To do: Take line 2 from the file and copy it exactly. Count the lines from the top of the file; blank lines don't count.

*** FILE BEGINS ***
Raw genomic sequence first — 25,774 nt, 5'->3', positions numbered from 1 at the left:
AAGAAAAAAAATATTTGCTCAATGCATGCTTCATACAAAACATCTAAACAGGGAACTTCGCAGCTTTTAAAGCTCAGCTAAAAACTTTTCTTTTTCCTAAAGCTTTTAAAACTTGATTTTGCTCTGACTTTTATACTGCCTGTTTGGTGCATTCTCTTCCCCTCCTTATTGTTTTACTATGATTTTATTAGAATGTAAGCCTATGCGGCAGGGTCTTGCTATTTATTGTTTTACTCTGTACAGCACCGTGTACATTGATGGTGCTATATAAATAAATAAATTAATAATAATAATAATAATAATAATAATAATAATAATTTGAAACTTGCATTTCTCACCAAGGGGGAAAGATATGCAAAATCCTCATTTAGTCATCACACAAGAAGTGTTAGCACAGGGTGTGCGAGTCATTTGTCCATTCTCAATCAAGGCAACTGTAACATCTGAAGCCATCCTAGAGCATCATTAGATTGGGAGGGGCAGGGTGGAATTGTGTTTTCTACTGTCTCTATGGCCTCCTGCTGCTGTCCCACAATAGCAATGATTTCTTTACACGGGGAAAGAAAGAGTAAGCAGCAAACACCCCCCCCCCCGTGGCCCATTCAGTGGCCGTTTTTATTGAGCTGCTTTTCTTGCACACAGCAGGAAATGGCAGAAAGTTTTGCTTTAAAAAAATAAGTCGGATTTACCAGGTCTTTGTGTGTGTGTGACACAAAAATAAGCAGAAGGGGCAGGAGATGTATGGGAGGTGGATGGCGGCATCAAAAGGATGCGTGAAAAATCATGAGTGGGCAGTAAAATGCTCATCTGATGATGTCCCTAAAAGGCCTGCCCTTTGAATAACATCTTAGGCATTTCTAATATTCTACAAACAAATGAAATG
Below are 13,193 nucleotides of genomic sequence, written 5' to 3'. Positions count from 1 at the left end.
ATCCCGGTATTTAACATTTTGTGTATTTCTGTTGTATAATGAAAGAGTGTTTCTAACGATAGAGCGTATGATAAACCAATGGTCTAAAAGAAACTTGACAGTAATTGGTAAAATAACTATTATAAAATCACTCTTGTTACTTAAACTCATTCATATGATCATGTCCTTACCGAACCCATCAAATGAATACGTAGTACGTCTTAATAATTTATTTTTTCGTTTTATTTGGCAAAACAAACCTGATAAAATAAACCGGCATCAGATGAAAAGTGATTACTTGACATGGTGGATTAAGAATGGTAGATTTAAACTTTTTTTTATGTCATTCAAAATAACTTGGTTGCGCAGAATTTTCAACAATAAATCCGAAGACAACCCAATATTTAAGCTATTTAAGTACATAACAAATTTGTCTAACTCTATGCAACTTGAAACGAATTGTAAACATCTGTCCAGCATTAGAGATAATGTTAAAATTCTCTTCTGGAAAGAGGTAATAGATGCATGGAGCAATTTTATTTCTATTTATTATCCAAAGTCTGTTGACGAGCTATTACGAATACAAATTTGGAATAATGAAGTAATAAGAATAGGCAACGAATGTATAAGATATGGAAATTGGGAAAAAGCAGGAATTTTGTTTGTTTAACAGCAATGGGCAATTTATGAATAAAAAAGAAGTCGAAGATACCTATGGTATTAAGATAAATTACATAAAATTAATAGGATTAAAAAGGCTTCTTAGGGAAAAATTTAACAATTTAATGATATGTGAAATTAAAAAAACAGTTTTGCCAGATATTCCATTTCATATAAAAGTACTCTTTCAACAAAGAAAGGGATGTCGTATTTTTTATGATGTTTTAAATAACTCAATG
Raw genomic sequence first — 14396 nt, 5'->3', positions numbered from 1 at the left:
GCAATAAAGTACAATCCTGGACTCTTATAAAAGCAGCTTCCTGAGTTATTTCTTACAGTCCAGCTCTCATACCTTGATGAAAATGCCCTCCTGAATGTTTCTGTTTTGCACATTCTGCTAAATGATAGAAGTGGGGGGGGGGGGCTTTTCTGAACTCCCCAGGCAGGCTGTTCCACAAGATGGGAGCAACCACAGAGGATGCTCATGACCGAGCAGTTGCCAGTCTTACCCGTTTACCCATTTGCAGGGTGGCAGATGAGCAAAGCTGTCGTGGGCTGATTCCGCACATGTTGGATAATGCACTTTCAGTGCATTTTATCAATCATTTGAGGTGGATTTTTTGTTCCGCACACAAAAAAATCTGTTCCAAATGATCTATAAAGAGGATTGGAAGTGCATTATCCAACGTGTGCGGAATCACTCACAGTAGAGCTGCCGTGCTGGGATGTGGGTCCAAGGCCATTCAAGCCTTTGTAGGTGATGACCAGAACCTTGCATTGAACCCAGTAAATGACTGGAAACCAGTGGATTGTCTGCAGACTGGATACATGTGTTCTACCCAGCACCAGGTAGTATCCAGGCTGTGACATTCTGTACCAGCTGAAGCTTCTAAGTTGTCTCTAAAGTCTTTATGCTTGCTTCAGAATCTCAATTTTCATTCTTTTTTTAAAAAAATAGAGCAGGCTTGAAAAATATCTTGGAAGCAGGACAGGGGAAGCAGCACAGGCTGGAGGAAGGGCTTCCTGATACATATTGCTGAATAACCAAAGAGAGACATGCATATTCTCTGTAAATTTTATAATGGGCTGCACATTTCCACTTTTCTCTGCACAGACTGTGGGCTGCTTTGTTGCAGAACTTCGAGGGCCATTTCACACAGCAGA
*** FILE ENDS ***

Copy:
AAGAAAAAAAATATTTGCTCAATGCATGCTTCATACAAAACATCTAAACAGGGAACTTCGCAGCTTTTAAAGCTCAGCTAAAAACTTTTCTTTTTCCTAAAGCTTTTAAAACTTGATTTTGCTCTGACTTTTATACTGCCTGTTTGGTGCATTCTCTTCCCCTCCTTATTGTTTTACTATGATTTTATTAGAATGTAAGCCTATGCGGCAGGGTCTTGCTATTTATTGTTTTACTCTGTACAGCACCGTGTACATTGATGGTGCTATATAAATAAATAAATTAATAATAATAATAATAATAATAATAATAATAATAATTTGAAACTTGCATTTCTCACCAAGGGGGAAAGATATGCAAAATCCTCATTTAGTCATCACACAAGAAGTGTTAGCACAGGGTGTGCGAGTCATTTGTCCATTCTCAATCAAGGCAACTGTAACATCTGAAGCCATCCTAGAGCATCATTAGATTGGGAGGGGCAGGGTGGAATTGTGTTTTCTACTGTCTCTATGGCCTCCTGCTGCTGTCCCACAATAGCAATGATTTCTTTACACGGGGAAAGAAAGAGTAAGCAGCAAACACCCCCCCCCCCGTGGCCCATTCAGTGGCCGTTTTTATTGAGCTGCTTTTCTTGCACACAGCAGGAAATGGCAGAAAGTTTTGCTTTAAAAAAATAAGTCGGATTTACCAGGTCTTTGTGTGTGTGTGACACAAAAATAAGCAGAAGGGGCAGGAGATGTATGGGAGGTGGATGGCGGCATCAAAAGGATGCGTGAAAAATCATGAGTGGGCAGTAAAATGCTCATCTGATGATGTCCCTAAAAGGCCTGCCCTTTGAATAACATCTTAGGCATTTCTAATATTCTACAAACAAATGAAATG